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On the Brink of Being: Talking about Miscarriage

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The Brink of Being: Talking about Miscarriage

Written by Julie Bueno

Akanksha Anand

The Brink of Being begins with a tragic look back into Bueno’s personal ordeal with miscarriage and the agony that she went through. Her writing is pain ridden and emphatic, taking the reader down the vortex of her deeply bruised emotions. It is almost impossible to put the book down once you start reading it; it feels disdainful to do so. Bueno explains the lack of resources available to women struggling as she did and the vigor with which she wanted to build a network to support these women.

The book outlines multiple stories of fearless women who had to go through ‘trials by fire’ to be able to bring life into this world. She outlines stories that seemed to have a wonderful start and those that were traumatic to begin with, all the while emphasizing the lack of support provided by society and sometimes even unintentional loved ones. Bueno ties every woman’s testimony back to distinct issues within the umbrella of miscarriage. One of the hardships that stuck with me was the insensitivity medical practitioners displayed towards women who delivered stillborn premature babies. Many didn’t allow the mother to even see the child describing them as a “monster” (pg.96). I wonder how people find it in themselves to describe someone’s child in that manner. Just because they are not alive anymore does that not make them a child? She explains the lack of awareness in the medical profession of miscarriage being not just a physical condition but an emotional, mental and psychological one as well. What we call “bedside manner” is sometimes so lacking in this profession due to their obligatory focus on the number of people serviced rather than the quality of service being provided.

The Brink of Being highlights a mother’s intuition, relating how professionals sometimes turn a deaf ear to a mother’s pleas when she says something is wrong, choosing instead to place their faith in science and medicine. Progress in science seems like a double-edged sword sometimes, you rely on it because you know it works but other times its booming presence drowns out the little voice in your head alerting you to danger. An example of this is Lucy’s story where she attempts to alert the nurse to her premonition but is instantly mollified without being heard. Lucy ends up losing her child much to her and her partner’s dismay; her story being one of thousands.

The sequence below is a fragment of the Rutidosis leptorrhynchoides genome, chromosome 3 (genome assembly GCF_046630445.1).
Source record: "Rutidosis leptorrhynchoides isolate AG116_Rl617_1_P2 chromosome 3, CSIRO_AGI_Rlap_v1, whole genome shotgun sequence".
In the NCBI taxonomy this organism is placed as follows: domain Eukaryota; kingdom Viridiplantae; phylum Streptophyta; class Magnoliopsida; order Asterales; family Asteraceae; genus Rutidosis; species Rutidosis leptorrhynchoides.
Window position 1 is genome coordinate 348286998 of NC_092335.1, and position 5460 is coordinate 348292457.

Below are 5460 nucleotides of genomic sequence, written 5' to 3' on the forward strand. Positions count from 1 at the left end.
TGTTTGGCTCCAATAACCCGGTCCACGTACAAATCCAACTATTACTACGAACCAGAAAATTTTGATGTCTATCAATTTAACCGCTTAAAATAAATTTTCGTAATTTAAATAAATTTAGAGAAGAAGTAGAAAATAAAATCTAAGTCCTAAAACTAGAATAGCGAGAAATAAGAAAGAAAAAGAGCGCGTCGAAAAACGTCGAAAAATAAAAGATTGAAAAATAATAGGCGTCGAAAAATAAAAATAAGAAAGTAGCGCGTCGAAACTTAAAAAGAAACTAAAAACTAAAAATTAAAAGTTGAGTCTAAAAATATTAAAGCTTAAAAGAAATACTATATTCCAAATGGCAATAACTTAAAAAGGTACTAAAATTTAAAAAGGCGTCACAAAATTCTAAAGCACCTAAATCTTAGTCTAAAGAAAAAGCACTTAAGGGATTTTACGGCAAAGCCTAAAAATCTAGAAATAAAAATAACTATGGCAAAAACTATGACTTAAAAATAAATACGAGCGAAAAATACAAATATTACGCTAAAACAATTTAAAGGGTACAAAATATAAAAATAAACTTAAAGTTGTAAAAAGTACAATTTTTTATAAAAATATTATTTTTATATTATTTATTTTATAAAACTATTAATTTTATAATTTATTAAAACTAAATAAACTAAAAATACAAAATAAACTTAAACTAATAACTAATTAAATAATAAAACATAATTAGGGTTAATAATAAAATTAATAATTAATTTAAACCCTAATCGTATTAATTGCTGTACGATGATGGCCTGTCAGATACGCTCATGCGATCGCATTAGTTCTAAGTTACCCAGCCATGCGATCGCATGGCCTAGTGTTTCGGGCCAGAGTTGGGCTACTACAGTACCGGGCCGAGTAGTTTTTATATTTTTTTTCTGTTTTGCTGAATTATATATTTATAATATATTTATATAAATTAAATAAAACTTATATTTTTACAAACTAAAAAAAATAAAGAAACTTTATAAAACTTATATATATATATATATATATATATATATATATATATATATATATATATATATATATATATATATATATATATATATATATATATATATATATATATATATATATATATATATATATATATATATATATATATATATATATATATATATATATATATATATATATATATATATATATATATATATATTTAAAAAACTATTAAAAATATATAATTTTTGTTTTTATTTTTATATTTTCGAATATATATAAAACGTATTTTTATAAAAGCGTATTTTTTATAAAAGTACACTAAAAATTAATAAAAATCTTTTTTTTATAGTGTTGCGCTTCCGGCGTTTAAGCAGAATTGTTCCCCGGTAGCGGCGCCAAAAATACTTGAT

The book ends on a hopeful note. Bueno talks about the movements and changes taking place in miscarriage care in the U.K and the provisions that are being made for mothers and families that have lived through this loss. One of the most exciting and joyous changes is the formulation of a comprehensive set of recommendations for healthcare professionals “who deal with a patient (a woman, a mother) losing a baby- or pregnancy- under their care as well as her partner and family” (pg.250). These recommendations include topics such as compassionate communication, the appropriate use of language, delivering difficult news, decisions around postmortems, emotional after care and the like. This will hopefully ensure that not only the mother’s physical needs but her emotional ones are met as well.

The Brink of Being arouses deep empathy not just for the author but for the countless women whose stories are left untold. It attempts to explain each struggle that a women and/or couple goes through during this period and offers suggestions on how to begin a dialogue amongst ourselves about the same. Bueno encourages people to not shy away from the topic of miscarriages, brushing it under the carpet like a dirty secret, but to instead ask questions and more importantly acknowledge: the child’s existence, the parent’s pain and finally that there is still more to learn.

Julie Bueno is a psychotherapist who specializes in working with women who have experienced pregnancy loss or struggled to conceive. Her writing has been published in The Times (London), Express, Therapy Today and welldoing.org, among others.

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Akanksha Anand is an international student from India who received her Masters in Forensic Mental Health Counseling from John Jay College of Criminal Justice. She is also a recipient of the Pinkerton Graduate Community Fellowship through which she had the opportunity to work closely in a therapeutic capacity with individuals struggling with severe mental illnesses, substance use and the unfairness of the criminal justice system.

Bueno, J. (2019). The Brink of Being: Talking about Miscarriage.
New York, NY: Penguin Books, ISBN: 9780143133230
Paperback, ebook: Includes references and index